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Author Topic: [DitV] -- First Session falls a little flat. Help!  (Read 9254 times)
Darcy Burgess
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« on: June 21, 2006, 06:24:15 AM »

So, we played our first town last night.  Generally, it was ok.  Everyone got involved and mixed things up.

However, I just didn't feel that the session was...well...grabby.

I'm interested in sorting through the events leading up to and including play to get some feedback from people who know the game better than me.

With that in mind, I'll start with the town writeup.  I'd like to look at that for a day or two and then proceed to AP.

So, I'm looking for wiser eyes than mine to review what I put up and go "oh.  man, that's something you should never do" or "hrm.  had you thought about trying this instead".  Feedback, suggestions, etc.

All of this is aimed squarely at making the next session (two weeks hence) grabbier than a big bag of grabby things.
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Darcy Burgess
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« Reply #1 on: June 21, 2006, 06:29:45 AM »

Prudence Gulch

Backdrop: 20-odd years ago, Brother Phineas cheated on his wife (Sister Constance) with another woman.  It was a really tough patch for both of them -- it looked like their marriage would fall apart.  However, they managed to pull things together and get on with their lives.  Their love was battered, but not broken.

Fast-forward to the present.  Brother Phineas is slipping into senility.  In his delusional state, he's become convinced that those tough spots of 20 years ago are happening right now.  He's reliving all the old pain and desperation, and he's driven to save his marriage.


Pride: Phineas is attempting to "regain" his wife's love by buying her extravagent gifts, and in so doing is living beyond his means.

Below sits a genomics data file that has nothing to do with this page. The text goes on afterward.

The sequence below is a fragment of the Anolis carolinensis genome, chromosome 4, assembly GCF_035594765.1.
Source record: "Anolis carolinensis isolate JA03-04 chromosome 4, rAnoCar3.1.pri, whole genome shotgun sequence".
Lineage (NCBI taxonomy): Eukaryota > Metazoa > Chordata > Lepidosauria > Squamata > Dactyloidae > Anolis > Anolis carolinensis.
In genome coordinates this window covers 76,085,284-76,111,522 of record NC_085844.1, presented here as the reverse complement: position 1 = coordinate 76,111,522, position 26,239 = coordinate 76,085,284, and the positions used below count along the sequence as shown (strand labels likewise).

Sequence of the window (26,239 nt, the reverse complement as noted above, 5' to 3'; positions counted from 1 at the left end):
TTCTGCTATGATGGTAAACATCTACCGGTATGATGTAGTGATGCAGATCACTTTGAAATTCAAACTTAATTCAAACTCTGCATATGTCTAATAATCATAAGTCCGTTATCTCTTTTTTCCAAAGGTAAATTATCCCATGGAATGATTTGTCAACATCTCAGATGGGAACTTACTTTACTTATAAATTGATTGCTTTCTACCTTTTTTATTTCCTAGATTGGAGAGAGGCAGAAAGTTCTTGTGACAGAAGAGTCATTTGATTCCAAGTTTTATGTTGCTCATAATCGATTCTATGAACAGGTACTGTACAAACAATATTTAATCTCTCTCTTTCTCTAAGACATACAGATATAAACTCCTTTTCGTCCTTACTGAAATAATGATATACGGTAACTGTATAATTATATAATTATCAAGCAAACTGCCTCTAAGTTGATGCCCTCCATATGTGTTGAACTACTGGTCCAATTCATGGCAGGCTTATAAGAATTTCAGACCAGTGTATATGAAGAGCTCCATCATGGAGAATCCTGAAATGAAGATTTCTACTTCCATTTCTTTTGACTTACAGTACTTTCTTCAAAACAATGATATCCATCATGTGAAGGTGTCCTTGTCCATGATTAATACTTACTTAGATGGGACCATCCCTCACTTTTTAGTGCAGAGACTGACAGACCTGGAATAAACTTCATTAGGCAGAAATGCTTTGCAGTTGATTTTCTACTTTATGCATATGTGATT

Injustice:
- Br Derrick (Phineas' son) can't go to school out east because the family is cash-strapped.
- Sr Althea (Phineas' daughter) can't marry Br Hiram because her father insists on her having a dowry before marriage -- a dowry he can't provide.

Sister Clementine (Hiram's mother) is constantly pressuring Phineas & Constance to allow the marriage to go ahead.  She wants what's best for her son, and they're standing in the way.  She's also unhappy that the Steward can't seem to sort this thing out.


Sin: Althea has turned to the local Mountain People tribe for a cure for Phineas.  She hopes that if he gets better, the rediculous gifts will stop and she can get on with her life -- she and Hiram are in true love.


Demonic Attacks:  Take the form of "freak weather", further isolating this already fringe community.  Specific events include a flash flood that washed out the road into town (and killed Hiram's father) and a lightining strike that killed the circuit judge (TA man) on his way to Prudence Gulch.

The loss of her husband has heightened Clementine's determination to usurp the Steward.


False Doctrine: Althea now believes that the mountain people's ceremonies are OK because they used to be faithful.  It doesn't hurt that the medicine she's getting is actually starting to help her father...


Corrupt Worship: Althea and Hiram have taken to participating in tMP ceremonies, because it's curing Phineas.

Town now deemed fully baked, on to the NPCs


What they want from the Dogs
Constance: make Clementine stop bugging her.
Derrick: the Steward should pay for his schooling, since his father can't.
Althea: get married to Hiram.
Hiram: drive Catathes (the MP guy they worship with) away -- he doesn't like the way he looks at Althea.
Clementine: get rid of the current Steward, he's useless.
Steward (Br Obed): support his authority.

Demons: keep isolating the town, and driving Clementine's agenda.


Eventually, if the Dogs didn't come... Obed gets lynched.
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lumpley
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« Reply #2 on: June 21, 2006, 06:58:18 AM »

For a first town, go up to hate and murder!

What you're doing with this town is asking the players to become involved based on - what - whether they feel passionately in their guts that Mountain Person ceremonies are evil. Obviously, they don't feel any such thing! 100 to 1 you don't either.

So you need to go past that. Especially, you need a sorcerer in action. See, the defining characteristic of a sorcerer isn't that he brings in demonic magic, that's a side effect. The defining characteristic of a sorcerer is that he'll screw the town to get what he wants. Screw the innocent to get what he wants.